Thursday, June 03, 2010

Why no apology from Jersey’s politicians?

Following our recent blog on Jersey lobbying, now the Tax Research blog reports:

As the Jersey Evening Post has recorded:

"JERSEY faces a review by the EU Code of Conduct Group on Business Taxation in September over the discredited ‘zero-ten’ corporate tax system. The review had not formally been announced in Jersey, but the news slipped out because Guernsey is celebrating avoiding the assessment by committing early to a 10% corporate tax rate across the board."

I did, of course, break this story first on this blog. And as a Jersey correspondent has said to me tonight:

"Extraordinary isn’t it. They said all that time ago…..Of course we’re EU compliant…..of course we are…..we’ve got it in black and white…. And they wonder why we don’t trust them and don’t know what to believe any more?"

Quite so. (TJN's) John Christensen, Prem Sikka, Austin Mitchell and I have been vilified in turn over the years in Jersey for pointing out obvious truths.

And over those years the politicians of Jersey have said time and again Jersey’s tax system was EU compliant – and it was all agreed in writing. It never has been. We were right all along.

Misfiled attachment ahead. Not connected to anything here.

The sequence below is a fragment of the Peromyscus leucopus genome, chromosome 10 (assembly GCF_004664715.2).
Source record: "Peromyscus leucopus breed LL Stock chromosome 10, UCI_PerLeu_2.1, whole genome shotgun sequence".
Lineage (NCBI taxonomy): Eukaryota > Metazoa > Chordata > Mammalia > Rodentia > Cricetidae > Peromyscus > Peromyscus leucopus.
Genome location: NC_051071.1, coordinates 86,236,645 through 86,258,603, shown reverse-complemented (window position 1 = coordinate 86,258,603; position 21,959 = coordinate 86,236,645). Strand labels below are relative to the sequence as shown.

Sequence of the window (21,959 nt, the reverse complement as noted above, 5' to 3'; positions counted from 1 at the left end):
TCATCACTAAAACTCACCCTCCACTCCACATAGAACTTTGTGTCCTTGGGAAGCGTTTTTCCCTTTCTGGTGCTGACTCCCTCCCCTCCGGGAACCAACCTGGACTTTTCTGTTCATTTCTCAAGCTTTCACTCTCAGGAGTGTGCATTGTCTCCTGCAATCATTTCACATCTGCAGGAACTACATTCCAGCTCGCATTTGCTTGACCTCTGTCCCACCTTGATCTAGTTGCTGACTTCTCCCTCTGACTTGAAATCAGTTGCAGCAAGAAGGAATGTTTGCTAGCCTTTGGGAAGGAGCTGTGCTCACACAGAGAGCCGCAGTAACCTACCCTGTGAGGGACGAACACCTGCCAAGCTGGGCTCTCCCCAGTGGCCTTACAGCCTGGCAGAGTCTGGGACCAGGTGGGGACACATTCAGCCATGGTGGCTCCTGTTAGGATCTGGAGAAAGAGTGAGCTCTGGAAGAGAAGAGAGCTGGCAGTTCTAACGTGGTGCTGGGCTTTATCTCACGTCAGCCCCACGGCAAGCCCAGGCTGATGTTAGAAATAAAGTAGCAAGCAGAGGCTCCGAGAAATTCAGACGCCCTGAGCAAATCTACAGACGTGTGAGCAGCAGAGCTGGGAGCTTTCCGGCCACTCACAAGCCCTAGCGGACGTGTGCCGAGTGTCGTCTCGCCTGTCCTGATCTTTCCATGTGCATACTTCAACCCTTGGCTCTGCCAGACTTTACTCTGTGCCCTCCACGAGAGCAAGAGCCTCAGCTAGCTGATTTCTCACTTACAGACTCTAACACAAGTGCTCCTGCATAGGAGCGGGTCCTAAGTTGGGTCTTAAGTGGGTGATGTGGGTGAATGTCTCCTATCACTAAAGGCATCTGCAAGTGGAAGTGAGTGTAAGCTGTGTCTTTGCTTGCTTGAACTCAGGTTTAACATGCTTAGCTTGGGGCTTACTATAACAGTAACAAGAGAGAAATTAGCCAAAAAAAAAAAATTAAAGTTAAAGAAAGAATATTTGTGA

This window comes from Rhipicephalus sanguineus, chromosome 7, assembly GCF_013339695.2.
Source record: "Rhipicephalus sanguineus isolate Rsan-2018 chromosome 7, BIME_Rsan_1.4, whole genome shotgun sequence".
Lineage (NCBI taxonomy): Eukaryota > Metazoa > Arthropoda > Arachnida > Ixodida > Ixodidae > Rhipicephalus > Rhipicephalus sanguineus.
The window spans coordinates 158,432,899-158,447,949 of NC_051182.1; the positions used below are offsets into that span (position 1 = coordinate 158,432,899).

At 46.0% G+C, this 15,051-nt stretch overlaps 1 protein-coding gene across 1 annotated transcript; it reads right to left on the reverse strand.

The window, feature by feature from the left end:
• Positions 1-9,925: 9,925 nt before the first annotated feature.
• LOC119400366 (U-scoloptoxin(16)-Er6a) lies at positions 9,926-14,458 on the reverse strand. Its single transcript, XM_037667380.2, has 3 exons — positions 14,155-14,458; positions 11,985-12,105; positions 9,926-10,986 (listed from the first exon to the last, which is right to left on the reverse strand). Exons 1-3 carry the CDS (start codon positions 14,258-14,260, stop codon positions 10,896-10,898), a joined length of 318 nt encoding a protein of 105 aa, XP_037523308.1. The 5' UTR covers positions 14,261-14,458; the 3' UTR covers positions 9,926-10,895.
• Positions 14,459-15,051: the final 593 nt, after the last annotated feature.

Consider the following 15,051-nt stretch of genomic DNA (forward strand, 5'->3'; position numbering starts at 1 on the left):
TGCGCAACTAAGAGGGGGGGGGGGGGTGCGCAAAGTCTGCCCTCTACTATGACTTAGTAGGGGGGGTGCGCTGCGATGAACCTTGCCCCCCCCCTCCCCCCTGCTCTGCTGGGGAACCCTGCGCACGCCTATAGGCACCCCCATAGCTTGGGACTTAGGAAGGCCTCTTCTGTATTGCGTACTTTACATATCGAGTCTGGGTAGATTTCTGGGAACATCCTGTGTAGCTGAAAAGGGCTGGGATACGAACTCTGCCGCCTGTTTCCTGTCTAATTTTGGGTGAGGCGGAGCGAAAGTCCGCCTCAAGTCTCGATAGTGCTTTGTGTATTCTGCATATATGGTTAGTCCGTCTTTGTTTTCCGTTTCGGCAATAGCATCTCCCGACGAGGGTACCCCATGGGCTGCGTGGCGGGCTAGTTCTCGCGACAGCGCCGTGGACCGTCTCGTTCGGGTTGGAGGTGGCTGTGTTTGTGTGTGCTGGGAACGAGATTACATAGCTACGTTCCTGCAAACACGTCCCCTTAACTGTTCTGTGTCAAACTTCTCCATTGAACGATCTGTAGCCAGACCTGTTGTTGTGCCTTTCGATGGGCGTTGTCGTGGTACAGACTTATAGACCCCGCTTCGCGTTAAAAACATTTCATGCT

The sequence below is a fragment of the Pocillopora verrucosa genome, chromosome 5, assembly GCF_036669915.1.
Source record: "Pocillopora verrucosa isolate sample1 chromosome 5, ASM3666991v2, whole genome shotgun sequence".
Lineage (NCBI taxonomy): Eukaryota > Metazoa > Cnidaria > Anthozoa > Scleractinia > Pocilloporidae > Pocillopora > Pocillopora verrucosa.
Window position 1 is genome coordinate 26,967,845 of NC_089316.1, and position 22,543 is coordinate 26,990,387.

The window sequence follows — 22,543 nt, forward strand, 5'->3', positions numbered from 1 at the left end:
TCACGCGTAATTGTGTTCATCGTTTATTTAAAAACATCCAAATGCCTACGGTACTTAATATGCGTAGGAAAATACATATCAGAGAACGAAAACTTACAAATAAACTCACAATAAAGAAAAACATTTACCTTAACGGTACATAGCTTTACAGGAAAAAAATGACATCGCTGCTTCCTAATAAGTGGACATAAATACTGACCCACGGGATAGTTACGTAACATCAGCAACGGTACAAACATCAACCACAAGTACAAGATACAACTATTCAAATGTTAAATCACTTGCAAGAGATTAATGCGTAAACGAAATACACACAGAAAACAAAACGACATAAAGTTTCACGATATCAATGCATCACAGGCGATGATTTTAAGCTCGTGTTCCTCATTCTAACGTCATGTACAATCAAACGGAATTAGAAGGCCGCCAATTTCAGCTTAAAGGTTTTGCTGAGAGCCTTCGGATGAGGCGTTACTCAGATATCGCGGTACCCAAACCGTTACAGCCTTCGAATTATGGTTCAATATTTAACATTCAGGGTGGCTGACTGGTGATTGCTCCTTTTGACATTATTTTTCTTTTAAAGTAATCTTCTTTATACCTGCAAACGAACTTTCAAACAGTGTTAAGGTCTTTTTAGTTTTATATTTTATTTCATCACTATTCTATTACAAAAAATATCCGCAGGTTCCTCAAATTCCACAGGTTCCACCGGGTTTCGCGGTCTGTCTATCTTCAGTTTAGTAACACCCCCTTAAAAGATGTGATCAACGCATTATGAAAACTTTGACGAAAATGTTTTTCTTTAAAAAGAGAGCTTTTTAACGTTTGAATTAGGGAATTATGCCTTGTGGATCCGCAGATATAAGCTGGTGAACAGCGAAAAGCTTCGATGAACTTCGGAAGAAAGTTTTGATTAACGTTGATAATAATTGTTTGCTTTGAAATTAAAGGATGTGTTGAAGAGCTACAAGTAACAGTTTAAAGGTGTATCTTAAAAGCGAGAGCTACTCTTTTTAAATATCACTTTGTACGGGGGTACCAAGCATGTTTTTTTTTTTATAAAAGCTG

Not a hint of apology has been offered by those politicians to the people of Jersey for their having misled them for so long. . . . the people of Jersey should be very angry indeed.

2 Comments:

Anonymous John Christensen said...

And its not just politicians: senior civil servants and government advisers have joined in the abuse-fest, often in a very personal way, imputing motives and sneering at anyone who avoids the now discredited economic orthodoxies.

Still, looking on the bright side, Jersey's Senator Terry le Main, a long-standing stooge of the present and past chief ministers -- and a man who has been outrageously abusive to TJN members in Jersey -- has finally been forced to resign over his corrupt activities. I say finally because I was well aware of his monkey business way back in the late-1980s.

And there's plenty more shovelling needed on the island before the stables are anywhere near clean.

John

1:33 am  
Blogger James said...

This, of course, coincides with the first announcements of where the spending cuts are going to happen, to fill in the structural deficit at the heart of Jersey's economy.

Needless to say, the poor suffer first.

6:30 am  

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